The mean LV volume (non-gated) of 8 and 16 frames in stress had significant correlation with ΔESV in stress (Spearman correlation coefficient: 0.359, p=0.011) and rest (Spearman correlation coefficient: 0.290, p=0.041). Also, mean LV volume (non-gated) of 8 and 16 frames in rest had significant correlation with ΔESV in stress (Spearman correlation coefficient: 0.337, p=0.017) and rest (Spearman correlation coefficient: 0.333, p=0.018). The mean LV volume (non-gated) of 8 and 16 frames had no significant correlation with ΔEF and ΔEDV in both stress and rest.

The mean LVEDV of 8 and 16 frames in stress showed significant correlation with ΔESV in stress (Spearman correlation coefficient: 0.336, p=0.017) and rest (Spearman correlation coefficient: 0.324, p=0.022). However, mean LVEDV of 8 and 16 frames did not show a significant correlation with ΔEF and ΔEDV.

In our observation, 4 patients showed EF drop more than 5 percent after stress as compared to rest condition in both 8 and 16 frames imaging.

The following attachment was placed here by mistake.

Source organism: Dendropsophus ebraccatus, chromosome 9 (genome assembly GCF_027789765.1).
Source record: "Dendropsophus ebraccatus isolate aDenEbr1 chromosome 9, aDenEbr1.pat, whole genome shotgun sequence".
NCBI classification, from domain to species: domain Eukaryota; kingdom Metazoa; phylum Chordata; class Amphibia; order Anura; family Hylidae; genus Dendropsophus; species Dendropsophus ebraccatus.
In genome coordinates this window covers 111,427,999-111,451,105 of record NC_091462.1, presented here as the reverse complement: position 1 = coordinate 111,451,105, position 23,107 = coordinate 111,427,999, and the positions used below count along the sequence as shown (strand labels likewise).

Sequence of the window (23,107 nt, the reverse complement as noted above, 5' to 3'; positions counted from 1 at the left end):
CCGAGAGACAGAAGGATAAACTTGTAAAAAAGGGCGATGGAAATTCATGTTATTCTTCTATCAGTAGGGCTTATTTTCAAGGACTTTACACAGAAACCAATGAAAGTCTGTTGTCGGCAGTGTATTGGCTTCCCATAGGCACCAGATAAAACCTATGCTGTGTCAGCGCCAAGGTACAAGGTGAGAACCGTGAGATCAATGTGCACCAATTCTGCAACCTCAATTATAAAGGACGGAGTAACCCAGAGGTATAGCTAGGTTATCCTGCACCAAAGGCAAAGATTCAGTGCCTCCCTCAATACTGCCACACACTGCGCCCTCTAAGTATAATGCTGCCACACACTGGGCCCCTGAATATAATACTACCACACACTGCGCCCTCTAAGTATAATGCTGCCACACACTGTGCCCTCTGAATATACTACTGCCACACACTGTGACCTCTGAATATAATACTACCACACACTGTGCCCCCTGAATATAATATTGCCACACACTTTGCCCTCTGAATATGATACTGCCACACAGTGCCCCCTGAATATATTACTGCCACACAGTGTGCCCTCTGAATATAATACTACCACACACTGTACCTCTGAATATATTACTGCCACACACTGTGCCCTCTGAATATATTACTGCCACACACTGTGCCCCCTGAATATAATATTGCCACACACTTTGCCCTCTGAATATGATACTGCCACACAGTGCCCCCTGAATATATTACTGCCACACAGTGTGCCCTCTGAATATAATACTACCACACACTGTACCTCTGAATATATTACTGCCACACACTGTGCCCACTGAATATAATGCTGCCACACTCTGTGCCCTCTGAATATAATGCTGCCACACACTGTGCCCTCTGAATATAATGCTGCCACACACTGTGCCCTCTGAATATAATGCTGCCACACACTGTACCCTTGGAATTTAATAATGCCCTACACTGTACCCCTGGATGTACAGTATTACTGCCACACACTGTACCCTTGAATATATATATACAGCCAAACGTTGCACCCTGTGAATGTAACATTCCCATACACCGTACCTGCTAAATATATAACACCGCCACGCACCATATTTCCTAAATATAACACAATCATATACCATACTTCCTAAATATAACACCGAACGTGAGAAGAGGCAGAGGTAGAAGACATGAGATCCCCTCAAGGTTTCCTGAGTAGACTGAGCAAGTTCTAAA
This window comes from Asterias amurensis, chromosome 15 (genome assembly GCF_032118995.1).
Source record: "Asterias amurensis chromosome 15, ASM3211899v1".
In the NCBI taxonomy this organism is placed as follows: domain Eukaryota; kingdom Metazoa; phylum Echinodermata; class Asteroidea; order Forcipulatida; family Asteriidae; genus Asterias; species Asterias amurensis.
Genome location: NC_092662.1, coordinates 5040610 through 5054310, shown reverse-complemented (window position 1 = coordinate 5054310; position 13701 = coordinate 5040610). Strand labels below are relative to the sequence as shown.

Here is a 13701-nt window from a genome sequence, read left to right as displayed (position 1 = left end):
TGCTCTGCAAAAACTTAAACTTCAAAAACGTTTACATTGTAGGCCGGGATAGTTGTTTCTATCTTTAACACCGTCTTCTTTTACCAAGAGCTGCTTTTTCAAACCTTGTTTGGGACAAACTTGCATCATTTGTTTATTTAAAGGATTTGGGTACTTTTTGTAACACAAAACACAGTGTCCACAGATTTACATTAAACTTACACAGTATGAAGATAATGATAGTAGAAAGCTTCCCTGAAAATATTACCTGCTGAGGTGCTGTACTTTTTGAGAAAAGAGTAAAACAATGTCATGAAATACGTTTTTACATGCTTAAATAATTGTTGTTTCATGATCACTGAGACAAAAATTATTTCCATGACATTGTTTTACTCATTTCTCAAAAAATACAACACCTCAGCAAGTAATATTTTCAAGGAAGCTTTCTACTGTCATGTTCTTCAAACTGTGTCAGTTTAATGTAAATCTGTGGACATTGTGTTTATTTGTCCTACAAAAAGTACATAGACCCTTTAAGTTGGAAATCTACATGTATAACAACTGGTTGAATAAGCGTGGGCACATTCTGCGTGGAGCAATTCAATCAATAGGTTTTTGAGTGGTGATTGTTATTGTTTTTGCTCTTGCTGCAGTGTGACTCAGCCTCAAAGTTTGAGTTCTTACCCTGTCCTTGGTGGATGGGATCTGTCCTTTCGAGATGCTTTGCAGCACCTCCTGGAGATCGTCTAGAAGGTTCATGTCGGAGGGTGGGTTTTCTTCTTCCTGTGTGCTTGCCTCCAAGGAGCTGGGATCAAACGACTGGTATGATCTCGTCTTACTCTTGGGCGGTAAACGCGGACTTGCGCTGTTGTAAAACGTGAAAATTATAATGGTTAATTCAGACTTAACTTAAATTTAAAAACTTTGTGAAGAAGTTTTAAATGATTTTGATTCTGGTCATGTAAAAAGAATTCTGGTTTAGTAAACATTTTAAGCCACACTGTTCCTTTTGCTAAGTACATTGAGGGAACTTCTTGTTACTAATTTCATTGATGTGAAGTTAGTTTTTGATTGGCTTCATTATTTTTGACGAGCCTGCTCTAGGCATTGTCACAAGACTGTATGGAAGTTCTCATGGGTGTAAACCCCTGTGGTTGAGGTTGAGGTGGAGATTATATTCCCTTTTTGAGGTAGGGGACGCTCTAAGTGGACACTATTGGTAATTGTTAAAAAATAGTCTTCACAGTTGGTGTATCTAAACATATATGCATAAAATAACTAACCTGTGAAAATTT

Discussion

The results of 8 and 16 frames gated imaging in both stress and rest of 50 patients were compared in this study. The difference of EF, EDV and ESV in both stress and rest was statistically significant between 8 and 16 frames. EF in 16 frames was higher than 8 frames in both stress and rest. ΔEF in stress was more than rest in comparison of 16 frames and 8 frames. In both stress and rest, EDV was larger in 16 frames than 8 frames and ESV in 8 frames. ΔEDV in rest and ΔEF and ΔESV in stress were more in 16 frames as compared to 8 frames.

When gated SPECT was introduced, 8-interval framing has been used as the standard modality (11). Eight frames were chosen because of the need to achieve a high count in each frame for determination of cardiac walls and assessment of regional wall motion without prolonging the acquisition time (12). However, Germano et al. (9) reported that EF was underestimated by using 8 frames as compared to 16 frames, a finding that was confirmed by studies comparing EF obtained by gated SPECT with other reference standards such as ERNA and MRI (5,13,14,15).

EF in females and EDV and ESV in males were higher in both stress and rest and in both types of 8 and 16 frames imaging that is consistent with Trägårdh et al. (16) study. Nevertheless, Moslehi et al. (17) reported that the difference in systolic parameters was only observed in stress EF. Inaccurate estimates of volumes in small hearts might lead to higher EF and smaller ESV and EDV in women (18).